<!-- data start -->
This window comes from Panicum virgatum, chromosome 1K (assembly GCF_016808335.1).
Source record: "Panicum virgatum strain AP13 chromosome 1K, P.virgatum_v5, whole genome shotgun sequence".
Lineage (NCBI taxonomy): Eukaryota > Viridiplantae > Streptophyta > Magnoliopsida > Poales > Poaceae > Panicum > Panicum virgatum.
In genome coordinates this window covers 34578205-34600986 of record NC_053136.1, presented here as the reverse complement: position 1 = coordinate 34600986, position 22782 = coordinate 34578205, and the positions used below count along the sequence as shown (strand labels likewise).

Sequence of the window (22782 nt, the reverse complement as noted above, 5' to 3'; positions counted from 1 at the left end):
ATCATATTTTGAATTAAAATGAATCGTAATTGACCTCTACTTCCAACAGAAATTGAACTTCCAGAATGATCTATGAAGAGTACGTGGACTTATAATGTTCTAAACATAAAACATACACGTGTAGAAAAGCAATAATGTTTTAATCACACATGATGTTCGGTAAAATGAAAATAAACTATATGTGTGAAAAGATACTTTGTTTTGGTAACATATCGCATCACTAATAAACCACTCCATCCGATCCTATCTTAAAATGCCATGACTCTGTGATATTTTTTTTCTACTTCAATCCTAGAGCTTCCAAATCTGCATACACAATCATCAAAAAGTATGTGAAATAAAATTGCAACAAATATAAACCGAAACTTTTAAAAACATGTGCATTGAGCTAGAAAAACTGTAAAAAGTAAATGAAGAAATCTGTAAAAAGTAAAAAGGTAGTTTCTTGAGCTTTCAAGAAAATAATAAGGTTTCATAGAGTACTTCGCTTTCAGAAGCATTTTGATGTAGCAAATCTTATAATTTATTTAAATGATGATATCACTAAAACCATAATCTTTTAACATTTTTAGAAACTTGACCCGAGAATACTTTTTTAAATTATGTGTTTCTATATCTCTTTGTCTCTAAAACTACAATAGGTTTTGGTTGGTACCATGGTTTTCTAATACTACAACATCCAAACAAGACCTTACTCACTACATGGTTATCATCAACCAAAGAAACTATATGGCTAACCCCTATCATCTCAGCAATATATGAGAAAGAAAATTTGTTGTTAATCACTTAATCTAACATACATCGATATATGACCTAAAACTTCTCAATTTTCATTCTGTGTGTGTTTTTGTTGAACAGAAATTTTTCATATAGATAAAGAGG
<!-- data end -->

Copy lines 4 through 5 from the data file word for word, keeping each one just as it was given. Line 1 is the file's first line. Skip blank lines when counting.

In genome coordinates this window covers 34578205-34600986 of record NC_053136.1, presented here as the reverse complement: position 1 = coordinate 34600986, position 22782 = coordinate 34578205, and the positions used below count along the sequence as shown (strand labels likewise).

Sequence of the window (22782 nt, the reverse complement as noted above, 5' to 3'; positions counted from 1 at the left end):